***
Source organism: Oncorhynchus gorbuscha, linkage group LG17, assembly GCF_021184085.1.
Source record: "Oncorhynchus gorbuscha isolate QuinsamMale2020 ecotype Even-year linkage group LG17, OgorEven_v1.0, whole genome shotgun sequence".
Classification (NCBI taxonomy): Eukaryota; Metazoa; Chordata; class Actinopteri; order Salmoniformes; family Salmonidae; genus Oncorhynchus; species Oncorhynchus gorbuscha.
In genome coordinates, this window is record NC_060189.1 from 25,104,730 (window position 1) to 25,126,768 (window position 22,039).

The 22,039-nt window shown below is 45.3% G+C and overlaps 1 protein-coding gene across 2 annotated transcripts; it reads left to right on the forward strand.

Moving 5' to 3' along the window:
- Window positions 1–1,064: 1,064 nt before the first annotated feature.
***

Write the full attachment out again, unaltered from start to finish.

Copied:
Source organism: Oncorhynchus gorbuscha, linkage group LG17, assembly GCF_021184085.1.
Source record: "Oncorhynchus gorbuscha isolate QuinsamMale2020 ecotype Even-year linkage group LG17, OgorEven_v1.0, whole genome shotgun sequence".
Classification (NCBI taxonomy): Eukaryota; Metazoa; Chordata; class Actinopteri; order Salmoniformes; family Salmonidae; genus Oncorhynchus; species Oncorhynchus gorbuscha.
In genome coordinates, this window is record NC_060189.1 from 25,104,730 (window position 1) to 25,126,768 (window position 22,039).

The 22,039-nt window shown below is 45.3% G+C and overlaps 1 protein-coding gene across 2 annotated transcripts; it reads left to right on the forward strand.

Moving 5' to 3' along the window:
- Window positions 1–1,064: 1,064 nt before the first annotated feature.